In August I returned to the Ansel Adams Wilderness for a 3-night/4-day backpacking loop, visiting several high lakes along the Sierra Crest. My favorite Milky Way shot of the previous trip was slightly blurred and I wanted to do better. I returned to the same location for the first night. For the photo below, I took a series of 12 shots for the sky at 11pm. After that, I went back to sleep until 1:30am, at which time I took another shot as the rising crescent moon cast its soft light on the landscape.
The second day took us on cross-country route over two passes and into a wonderful glacial valley filled with cascading waterfalls and late-season flowers.
One of the highlights of the 3rd day was climbing down a challenging pass. Another was approaching this high lake-filled basin (pictured below).
Before leaving on our 4th day, I ventured around the lake looking for photo opportunities. The picture below is a four-photo hand-held panorama stitch.
I have many more photos from this trip. Click here to see them.
In July I revisited one of my favorite places in the Ansel Adams Wilderness of the Sierra Nevada Mountains. To get here requires backpacking about 8 miles. For this trip, I brought my good camera and tripod, adding about 8 pounds to my 3-night backpack. I timed the trip for dark nights in order capture the Milky Way rising over the mountains. I would take my photo in two parts. Before the moon rose, I would capture the Milky Way in the dark sky. After it rose, I would take another shot with the moon’s light illuminating the landscape. I got was I was looking for on this trip and more – waterfalls, afternoon storms and beautiful sunsets.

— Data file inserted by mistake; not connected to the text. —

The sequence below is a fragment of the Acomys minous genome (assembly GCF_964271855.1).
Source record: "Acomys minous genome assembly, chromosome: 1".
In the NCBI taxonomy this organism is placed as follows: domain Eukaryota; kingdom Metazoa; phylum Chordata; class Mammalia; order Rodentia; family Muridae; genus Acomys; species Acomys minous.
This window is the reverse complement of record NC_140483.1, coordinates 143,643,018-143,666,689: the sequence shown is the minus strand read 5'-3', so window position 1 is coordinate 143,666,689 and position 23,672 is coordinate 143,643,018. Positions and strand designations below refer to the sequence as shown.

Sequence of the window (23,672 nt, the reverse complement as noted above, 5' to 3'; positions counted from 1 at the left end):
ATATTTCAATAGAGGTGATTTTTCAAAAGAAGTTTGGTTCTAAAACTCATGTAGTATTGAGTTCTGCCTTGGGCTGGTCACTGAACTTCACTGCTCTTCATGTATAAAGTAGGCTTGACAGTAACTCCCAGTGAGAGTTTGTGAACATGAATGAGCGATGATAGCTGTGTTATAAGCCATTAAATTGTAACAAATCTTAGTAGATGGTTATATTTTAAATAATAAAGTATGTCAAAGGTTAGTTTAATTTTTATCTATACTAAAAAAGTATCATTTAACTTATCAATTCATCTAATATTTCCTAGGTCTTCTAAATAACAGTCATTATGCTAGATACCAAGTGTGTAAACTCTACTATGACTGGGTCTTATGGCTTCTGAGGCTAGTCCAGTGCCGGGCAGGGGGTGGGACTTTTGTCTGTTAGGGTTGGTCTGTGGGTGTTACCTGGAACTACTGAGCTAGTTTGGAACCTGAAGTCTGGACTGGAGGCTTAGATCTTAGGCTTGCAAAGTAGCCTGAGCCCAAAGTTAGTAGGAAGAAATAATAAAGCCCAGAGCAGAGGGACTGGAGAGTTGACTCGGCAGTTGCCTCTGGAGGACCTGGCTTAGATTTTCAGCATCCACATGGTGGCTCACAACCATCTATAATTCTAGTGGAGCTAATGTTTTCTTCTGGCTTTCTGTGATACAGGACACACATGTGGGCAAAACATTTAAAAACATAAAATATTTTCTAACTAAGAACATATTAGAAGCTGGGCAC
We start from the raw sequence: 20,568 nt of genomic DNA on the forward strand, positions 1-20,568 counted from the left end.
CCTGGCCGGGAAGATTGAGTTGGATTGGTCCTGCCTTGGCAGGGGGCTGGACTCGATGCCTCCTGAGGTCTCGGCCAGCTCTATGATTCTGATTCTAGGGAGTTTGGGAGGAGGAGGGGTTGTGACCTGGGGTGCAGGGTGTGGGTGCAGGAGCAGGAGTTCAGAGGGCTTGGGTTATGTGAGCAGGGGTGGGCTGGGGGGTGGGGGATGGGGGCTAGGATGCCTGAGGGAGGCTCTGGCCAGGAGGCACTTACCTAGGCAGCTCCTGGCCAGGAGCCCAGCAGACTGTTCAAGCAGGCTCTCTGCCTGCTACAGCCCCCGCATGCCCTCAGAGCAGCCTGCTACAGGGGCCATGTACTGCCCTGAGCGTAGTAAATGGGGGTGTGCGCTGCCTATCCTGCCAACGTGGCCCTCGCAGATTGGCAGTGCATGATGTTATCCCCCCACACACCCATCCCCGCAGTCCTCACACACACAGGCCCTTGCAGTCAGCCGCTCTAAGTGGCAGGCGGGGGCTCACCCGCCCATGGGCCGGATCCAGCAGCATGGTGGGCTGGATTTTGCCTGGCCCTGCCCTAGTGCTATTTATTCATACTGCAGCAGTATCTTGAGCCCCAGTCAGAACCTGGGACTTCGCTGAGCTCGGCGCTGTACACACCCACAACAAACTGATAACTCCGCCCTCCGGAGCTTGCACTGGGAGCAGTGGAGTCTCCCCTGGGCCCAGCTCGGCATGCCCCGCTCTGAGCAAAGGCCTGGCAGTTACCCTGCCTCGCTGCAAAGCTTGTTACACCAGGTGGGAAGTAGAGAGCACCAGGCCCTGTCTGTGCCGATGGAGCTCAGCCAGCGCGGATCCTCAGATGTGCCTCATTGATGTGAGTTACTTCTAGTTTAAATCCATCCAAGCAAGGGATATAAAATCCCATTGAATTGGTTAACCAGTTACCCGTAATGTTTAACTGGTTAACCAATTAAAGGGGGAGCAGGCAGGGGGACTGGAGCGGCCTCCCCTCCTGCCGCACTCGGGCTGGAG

We had a perfect campsite on the lake. Directly up the hill, I could see the places from which I wanted to capture the Milky Way. It was a high prominence along the John Muir Trail. My route to get there, however, would not be on a trail, but straight up the steep hillside in the dead of night. I made the journey in the the afternoon to check things out.
Back in camp, I took some rest and missed most of a lightning storm. The storm cleared out as sunset approached, leaving just enough clouds to create an amazing sunset! I wandered around the shore of a small cove on the lake in bliss, soaking in the warm colors. After most of the color passed, I looked at my friend perched nearby on a rock. We nodded agreement that it had been an amazing scene.
Around midnight, I woke to my alarm and headed up the hill. I got to the viewpoint by 12:30 and set up for my shot. Focusing at night is a challenge. Even knowing what is in the camera’s viewfinder at night is a challenge. To solve this I take test shots, reviewing the shot on the back of the camera, and then re-adjusting where the camera is pointing. Check and re-adjust until I like what I see. Eventually, I took a series of twelve 13-second shots to capture the Milky Way. Next, I had to wait for over an hour for the crescent moon to rise. Luckily it was a warm night (around 45° F), …warm when wearing a down jacket, beanie and gloves. It was so peaceful sitting quietly under the stars. At 3 am, the 17% moon was finally high enough to cast a soft light on the landscape. I took a 4 minute exposure for this shot.
The next day, after staying up most of the night, I was ready to take it easy. We took our time, photographing scenes along the shore of the lake. It was wonderful to have no destination – just a camera and a sense of exploration. The falls below are part of a creek that runs into the lake. When I arrived the skies beyond the falls were mostly blue with scattered clouds. I took a rest in the trees and when I got up, dark clouds filled sky. I took some more photos of the falls and continued up the river toward the pass. Such a beautiful area!!! It was hard to turn around, but with thunder rumbling and a light rain falling, I decided to head back to camp.